Amidst escalating tensions, Russia has issued a stern caution against potential military intervention in Niger, emphasizing the potential for a drawn-out confrontation that could destabilize the entire Sahel region. The Russian foreign ministry’s warning comes in response to the regional bloc Ecowas’ announcement of assembling a standby force.
The Russian perspective aligns with concerns expressed by various stakeholders, as the US raises alarms about the Wagner mercenary group exploiting the prevailing instability. Demonstrations by coup supporters near a French military base saw some waving Russian flags, chanting anti-France and anti-Ecowas slogans, showcasing the complex dynamics at play.
France and the US both maintain military bases in Niger, utilizing them for counterterrorism operations against jihadist groups in the broader region. Ecowas military officials are reportedly poised to convene for drafting intervention plans, further reflecting the gravity of the situation.
While Ecowas remains committed to exploring diplomatic solutions, Nigeria’s President Bola Tinubu has emphasized that all options, including the use of force as a last resort, remain on the table. The US, while not explicitly endorsing military action, has called for the junta’s removal to enable the reinstatement of democratic governance.
Meanwhile, concerns are mounting for the well-being of deposed leader Mohamed Bazoum, who has been held captive since the military takeover on July 26. Reports highlight the deteriorating conditions of his detention, with deprivation of essential needs such as food, electricity, and medical care. UN and human rights officials express apprehensions about potential inhumane and degrading treatment.
In this tumultuous context, the specter of military intervention looms large, prompting a delicate balance between pursuing a diplomatic resolution and addressing the pressing need for stability in Niger.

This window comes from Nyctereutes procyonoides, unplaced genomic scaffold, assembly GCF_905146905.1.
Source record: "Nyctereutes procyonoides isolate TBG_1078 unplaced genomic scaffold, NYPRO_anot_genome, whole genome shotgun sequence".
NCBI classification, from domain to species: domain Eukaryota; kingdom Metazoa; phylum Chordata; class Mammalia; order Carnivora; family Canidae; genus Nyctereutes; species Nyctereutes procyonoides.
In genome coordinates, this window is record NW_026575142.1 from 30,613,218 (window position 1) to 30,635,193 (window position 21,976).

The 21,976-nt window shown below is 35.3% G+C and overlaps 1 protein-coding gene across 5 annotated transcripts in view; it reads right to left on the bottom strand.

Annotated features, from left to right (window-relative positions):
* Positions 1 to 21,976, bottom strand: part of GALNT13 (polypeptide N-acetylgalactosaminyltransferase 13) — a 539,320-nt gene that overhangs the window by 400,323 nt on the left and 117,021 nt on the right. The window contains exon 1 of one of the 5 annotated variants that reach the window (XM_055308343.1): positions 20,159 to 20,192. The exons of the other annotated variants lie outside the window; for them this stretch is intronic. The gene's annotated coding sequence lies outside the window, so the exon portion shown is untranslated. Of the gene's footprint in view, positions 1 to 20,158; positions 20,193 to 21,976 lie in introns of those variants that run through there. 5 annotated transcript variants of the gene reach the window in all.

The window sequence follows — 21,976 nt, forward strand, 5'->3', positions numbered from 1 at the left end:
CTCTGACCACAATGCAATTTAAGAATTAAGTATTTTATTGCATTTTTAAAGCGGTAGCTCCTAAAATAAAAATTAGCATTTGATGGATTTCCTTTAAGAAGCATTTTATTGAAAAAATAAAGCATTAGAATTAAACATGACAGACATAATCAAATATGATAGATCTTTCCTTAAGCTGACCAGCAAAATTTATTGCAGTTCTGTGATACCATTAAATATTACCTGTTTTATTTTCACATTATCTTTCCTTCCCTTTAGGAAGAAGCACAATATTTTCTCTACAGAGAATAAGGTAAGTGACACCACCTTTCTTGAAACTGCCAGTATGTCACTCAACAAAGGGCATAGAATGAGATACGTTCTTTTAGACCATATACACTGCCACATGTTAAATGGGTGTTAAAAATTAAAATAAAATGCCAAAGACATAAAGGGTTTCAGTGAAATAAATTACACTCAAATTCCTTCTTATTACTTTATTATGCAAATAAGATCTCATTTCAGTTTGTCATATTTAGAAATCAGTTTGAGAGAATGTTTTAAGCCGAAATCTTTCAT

The Matter So Far
Niger’s democratically elected President, Mohamed Bazoum, was ousted by the country’s army two weeks ago, triggering widespread international condemnation.
The Economic Community of West African States (Ecowas) is resolute in preventing yet another military takeover in the region, which marks the sixth instance within a span of just three years. “We are setting a firm boundary,” asserts Ecowas security chief Abdel Fatau Musah in a conversation with the BBC. He questions, “If we don’t take resolute action against what has occurred there, then which nation might be next?”
Ecowas has responded swiftly, implementing a series of measures including halting financial transactions, discontinuing electricity supplies, and, significantly impacting the landlocked Niger, closing its land borders to essential imports. In response to the crisis in Niger, regional leaders convened for a second emergency summit, issuing an order for the activation of a prepared military force on standby. This force stands ready to intervene should the military persist in retaining power.
Following Ecowas’ announcement of the standby military force’s activation, protesters assembled outside a French military base. The move has incited genuine fury among Niamey’s populace, who express dissatisfaction with the response of regional governments and the looming possibility of military intervention.